Santa Barbara County, California, has buried about 200,000 tons of trash annually in its Tajiguas Landfill since 1967. The landfill was on track to reach its capacity by approximately 2025, but a renewable energy project being instituted in the area is expected to extend its life by an additional decade. The ReSource Center project, which broke ground last winter, is a $130 million effort to reduce the area’s carbon footprint by reclaiming recyclable or compostable items heading to landfill to raise the region’s landfill diversion rate above 85 percent.
The Santa Barbara County ReSource Center will include a municipal solid waste (MSW) materials recovery facility (MRF) to accept solid waste from the South Coast and Santa Ynez Valley areas of Santa Barbara County. This includes the unincorporated communities of these areas as well as the cities of Santa Barbara, Goleta, Solvang and Buellton. The MRF will sort and reclaim recyclable items and organic matter. According to county estimates, 60 percent of the waste dumped in the landfill is recyclable or organic. Van Dyk Recycling Solutions, Norwalk, Connecticut, is an equipment supplier for the MRF.
According to Van Dyk, installation begins later this year on a mostly automated system that will process MSW and both commercial and residential single-stream waste through three infeed lines. The system has size reduction capabilities to break down oversized materials and bag openers to liberate recyclables. Material will be processed through two 3D trommel screens, various sizing screens, air density separators, three elliptical separators, and 11 optical units that will recover and separate paper and containers. A paper dryer will also remove moisture and prepare paper for end markets. The facility is expected to recover approximately 30 percent in recyclables and up to 30 percent in organics.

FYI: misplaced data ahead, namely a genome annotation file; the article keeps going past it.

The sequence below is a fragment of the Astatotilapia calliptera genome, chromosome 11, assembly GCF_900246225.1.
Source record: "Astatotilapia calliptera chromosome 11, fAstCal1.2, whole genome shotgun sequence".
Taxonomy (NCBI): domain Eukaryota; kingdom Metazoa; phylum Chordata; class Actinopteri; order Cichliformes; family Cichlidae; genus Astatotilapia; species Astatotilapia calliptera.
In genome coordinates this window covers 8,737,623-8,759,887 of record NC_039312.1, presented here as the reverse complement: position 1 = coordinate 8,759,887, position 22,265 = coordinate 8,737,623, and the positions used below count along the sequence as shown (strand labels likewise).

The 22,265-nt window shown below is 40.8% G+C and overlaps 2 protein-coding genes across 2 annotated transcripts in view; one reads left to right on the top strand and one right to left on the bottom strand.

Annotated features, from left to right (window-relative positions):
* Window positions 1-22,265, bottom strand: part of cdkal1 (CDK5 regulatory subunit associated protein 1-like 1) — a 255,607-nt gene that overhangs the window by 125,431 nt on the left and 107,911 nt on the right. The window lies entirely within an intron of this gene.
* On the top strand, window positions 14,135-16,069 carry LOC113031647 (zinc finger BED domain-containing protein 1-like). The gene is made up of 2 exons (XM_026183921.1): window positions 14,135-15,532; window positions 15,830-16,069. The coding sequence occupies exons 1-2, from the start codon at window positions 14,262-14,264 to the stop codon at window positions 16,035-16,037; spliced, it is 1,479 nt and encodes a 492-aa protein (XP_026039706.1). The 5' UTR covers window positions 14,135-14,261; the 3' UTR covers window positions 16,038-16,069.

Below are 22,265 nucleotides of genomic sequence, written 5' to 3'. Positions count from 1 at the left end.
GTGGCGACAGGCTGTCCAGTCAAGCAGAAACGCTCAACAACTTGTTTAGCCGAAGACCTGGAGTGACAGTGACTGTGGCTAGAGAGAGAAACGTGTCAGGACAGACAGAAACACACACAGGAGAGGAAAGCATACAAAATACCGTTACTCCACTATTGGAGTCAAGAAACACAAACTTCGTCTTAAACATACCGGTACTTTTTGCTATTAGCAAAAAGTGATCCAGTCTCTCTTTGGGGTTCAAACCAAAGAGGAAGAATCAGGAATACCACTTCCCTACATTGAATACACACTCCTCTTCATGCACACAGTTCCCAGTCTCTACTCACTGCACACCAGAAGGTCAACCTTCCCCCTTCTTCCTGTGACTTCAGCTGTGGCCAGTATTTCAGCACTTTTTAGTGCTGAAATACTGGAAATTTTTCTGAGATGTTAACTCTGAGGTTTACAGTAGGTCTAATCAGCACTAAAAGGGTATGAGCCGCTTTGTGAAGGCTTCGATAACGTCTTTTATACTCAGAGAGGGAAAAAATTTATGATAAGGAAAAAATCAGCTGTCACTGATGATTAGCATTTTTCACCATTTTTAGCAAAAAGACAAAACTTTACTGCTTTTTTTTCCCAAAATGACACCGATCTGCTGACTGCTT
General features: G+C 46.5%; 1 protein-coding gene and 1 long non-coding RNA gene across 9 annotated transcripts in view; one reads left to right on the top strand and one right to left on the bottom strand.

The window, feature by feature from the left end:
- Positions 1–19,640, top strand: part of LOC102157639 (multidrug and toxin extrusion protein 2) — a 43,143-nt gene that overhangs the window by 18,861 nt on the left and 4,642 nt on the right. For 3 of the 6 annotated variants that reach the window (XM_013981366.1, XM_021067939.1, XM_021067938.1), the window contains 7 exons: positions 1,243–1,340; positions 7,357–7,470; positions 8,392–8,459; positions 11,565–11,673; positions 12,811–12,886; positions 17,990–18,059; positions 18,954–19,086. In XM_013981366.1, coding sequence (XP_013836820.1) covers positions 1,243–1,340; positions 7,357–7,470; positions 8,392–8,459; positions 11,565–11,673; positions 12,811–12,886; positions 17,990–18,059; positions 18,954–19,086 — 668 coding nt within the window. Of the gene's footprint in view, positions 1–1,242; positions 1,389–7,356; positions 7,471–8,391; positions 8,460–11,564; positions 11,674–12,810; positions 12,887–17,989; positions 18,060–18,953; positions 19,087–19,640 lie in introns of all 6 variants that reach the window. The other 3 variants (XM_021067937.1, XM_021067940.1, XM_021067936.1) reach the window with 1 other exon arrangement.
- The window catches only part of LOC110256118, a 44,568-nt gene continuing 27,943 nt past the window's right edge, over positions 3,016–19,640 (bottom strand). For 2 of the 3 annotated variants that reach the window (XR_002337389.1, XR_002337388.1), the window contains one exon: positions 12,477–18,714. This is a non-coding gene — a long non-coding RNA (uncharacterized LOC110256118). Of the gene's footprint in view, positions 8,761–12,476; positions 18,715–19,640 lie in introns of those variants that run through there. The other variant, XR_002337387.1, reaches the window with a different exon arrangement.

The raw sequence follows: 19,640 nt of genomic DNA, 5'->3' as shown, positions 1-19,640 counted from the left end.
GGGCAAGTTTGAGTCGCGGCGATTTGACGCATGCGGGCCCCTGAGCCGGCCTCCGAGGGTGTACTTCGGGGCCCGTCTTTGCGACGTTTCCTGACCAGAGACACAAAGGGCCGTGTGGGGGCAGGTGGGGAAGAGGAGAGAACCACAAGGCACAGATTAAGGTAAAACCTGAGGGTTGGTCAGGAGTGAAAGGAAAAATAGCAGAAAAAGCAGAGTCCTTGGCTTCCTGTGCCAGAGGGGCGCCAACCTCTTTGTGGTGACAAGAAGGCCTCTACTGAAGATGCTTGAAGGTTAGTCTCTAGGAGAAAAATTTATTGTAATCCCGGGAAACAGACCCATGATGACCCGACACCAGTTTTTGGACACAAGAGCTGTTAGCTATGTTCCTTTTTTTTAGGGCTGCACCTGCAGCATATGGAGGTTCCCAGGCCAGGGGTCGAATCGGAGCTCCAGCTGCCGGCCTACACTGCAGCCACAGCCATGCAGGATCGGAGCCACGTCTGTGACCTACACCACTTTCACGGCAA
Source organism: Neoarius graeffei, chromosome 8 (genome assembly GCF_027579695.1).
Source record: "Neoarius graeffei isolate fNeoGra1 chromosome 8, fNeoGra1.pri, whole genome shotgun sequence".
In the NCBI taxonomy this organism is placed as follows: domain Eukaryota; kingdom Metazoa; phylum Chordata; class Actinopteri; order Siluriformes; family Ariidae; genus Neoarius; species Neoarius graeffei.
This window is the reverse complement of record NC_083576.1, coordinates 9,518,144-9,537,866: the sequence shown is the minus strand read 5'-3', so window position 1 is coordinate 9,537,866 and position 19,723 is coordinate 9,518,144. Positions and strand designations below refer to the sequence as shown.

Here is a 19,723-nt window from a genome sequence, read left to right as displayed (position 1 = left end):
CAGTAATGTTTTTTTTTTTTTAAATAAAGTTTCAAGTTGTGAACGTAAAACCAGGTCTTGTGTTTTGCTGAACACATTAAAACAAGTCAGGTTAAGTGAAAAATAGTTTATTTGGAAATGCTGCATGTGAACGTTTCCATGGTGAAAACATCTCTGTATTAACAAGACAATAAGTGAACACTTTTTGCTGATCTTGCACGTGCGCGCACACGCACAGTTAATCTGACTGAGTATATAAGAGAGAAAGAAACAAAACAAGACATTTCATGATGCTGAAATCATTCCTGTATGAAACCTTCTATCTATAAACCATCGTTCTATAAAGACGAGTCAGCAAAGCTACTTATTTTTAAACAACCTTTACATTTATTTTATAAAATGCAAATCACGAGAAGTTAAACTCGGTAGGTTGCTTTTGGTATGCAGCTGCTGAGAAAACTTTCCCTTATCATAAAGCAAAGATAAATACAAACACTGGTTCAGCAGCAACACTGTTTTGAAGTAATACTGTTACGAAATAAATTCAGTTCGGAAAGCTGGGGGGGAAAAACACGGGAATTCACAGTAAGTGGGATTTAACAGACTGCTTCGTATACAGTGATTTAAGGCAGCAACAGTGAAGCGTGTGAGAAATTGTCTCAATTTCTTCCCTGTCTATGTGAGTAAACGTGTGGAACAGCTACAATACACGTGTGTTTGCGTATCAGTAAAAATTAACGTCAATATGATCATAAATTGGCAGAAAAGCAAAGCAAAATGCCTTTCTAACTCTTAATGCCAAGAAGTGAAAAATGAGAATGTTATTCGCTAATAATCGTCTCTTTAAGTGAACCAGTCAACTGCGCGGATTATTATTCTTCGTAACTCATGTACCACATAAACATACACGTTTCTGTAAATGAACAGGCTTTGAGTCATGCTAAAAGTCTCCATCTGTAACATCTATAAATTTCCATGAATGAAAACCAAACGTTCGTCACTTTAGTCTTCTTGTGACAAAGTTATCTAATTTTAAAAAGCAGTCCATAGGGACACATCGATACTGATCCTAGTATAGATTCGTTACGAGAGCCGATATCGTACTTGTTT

The separated organics from the sorting system will be processed through an on-site anaerobic digestion facility. This facility will create renewable energy that will power the facility and feed electricity back into the grid. The landfill operates an existing gas collection system that captures around 75 percent of the methane gas that occurs when organics are buried at landfill, but the remaining 25 percent is released into the air. Processing the organic materials at the ReSource Center is going to allow 100 percent of those gasses to be captured and turned into renewable energy.
The ReSource Center is expected to generate enough energy to be self-sustaining and create enough electricity to power an additional 2,000 homes, while simultaneously reducing greenhouse gas emissions (the equivalent of removing 29,000 cars from the road each year). After the anaerobic digestion process, the organics will be composted on-site and finished with various screens and proprietary equipment to recover inerts and glass. Generated compost will be sold within the county to outfits like golf courses, parks and farms.
For more information on this project, visit www.LessIsMore.org/ReSourceCenter